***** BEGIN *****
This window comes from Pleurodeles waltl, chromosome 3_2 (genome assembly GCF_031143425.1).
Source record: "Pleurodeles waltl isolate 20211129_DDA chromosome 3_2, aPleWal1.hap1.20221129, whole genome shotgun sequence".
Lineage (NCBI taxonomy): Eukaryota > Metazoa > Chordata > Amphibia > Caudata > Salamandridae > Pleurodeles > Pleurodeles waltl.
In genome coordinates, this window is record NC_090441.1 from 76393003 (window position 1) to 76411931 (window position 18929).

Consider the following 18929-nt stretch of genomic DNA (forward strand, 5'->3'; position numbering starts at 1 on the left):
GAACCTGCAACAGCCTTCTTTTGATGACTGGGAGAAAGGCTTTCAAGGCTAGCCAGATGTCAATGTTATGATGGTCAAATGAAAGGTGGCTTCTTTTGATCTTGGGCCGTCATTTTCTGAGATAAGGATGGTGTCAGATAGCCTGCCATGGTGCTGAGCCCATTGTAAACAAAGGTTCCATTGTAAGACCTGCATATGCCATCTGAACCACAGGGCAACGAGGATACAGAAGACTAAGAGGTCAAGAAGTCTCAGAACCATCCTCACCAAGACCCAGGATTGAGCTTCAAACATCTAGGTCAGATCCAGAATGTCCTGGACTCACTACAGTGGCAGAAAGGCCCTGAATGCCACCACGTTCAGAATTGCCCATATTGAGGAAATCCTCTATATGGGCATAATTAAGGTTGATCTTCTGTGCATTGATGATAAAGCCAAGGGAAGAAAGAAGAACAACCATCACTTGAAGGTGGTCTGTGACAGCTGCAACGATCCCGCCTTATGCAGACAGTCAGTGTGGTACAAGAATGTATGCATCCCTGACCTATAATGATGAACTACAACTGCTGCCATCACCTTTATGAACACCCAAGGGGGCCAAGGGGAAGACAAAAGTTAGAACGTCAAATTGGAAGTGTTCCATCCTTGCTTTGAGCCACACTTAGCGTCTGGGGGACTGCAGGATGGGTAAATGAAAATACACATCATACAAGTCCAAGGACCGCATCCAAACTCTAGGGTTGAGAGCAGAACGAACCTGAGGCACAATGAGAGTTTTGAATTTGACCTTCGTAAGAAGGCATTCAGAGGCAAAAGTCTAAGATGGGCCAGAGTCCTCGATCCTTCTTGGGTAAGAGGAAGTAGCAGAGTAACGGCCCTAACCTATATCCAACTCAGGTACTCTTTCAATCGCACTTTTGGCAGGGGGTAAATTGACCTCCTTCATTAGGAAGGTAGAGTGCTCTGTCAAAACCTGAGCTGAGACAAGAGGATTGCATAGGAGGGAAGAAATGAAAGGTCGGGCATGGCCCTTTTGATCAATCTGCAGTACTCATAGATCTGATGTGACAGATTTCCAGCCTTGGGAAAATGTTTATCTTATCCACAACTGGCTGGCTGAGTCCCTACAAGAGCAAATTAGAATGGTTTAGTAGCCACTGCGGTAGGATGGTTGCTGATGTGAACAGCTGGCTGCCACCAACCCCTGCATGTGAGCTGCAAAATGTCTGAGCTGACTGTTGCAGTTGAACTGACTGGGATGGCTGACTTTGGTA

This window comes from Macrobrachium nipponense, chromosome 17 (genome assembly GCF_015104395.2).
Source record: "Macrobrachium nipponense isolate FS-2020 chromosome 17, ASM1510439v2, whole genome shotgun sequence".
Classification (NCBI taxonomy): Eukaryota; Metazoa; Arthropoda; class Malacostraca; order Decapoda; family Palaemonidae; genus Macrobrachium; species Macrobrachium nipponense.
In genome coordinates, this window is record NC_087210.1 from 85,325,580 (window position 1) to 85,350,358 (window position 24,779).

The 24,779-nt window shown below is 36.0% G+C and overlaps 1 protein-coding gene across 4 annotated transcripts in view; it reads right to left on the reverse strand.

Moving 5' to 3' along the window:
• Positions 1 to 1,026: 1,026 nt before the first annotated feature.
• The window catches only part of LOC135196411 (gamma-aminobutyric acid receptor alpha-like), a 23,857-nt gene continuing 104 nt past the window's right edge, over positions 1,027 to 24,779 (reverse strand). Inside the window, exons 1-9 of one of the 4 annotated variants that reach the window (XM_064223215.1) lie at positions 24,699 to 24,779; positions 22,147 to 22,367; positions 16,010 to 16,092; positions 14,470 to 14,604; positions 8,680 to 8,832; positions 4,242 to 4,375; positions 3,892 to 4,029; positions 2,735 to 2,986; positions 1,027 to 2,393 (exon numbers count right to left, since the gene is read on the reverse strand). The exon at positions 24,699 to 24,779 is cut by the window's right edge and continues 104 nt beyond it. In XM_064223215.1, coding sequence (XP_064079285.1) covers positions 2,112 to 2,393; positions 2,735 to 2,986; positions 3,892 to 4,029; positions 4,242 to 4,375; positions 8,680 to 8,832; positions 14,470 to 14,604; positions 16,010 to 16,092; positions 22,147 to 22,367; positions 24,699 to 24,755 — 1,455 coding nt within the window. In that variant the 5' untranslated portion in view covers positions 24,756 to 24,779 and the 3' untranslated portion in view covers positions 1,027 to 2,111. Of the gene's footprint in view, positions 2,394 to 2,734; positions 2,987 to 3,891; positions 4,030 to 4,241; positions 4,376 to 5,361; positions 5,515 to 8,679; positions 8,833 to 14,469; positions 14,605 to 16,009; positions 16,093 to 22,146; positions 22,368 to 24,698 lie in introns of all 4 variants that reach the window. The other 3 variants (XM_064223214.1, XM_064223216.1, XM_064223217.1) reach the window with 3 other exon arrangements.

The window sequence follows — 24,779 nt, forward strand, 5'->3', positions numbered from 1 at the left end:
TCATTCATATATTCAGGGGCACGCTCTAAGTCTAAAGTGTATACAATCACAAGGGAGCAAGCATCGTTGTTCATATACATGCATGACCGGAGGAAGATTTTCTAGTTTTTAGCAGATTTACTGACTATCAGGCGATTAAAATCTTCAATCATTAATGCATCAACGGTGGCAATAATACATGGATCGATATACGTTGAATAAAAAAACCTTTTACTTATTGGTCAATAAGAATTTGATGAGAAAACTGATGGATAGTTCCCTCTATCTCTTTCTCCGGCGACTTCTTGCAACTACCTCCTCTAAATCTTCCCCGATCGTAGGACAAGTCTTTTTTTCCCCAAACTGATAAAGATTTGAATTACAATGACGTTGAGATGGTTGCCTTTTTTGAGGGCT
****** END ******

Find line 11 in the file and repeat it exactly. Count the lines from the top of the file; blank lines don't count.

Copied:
The 24,779-nt window shown below is 36.0% G+C and overlaps 1 protein-coding gene across 4 annotated transcripts in view; it reads right to left on the reverse strand.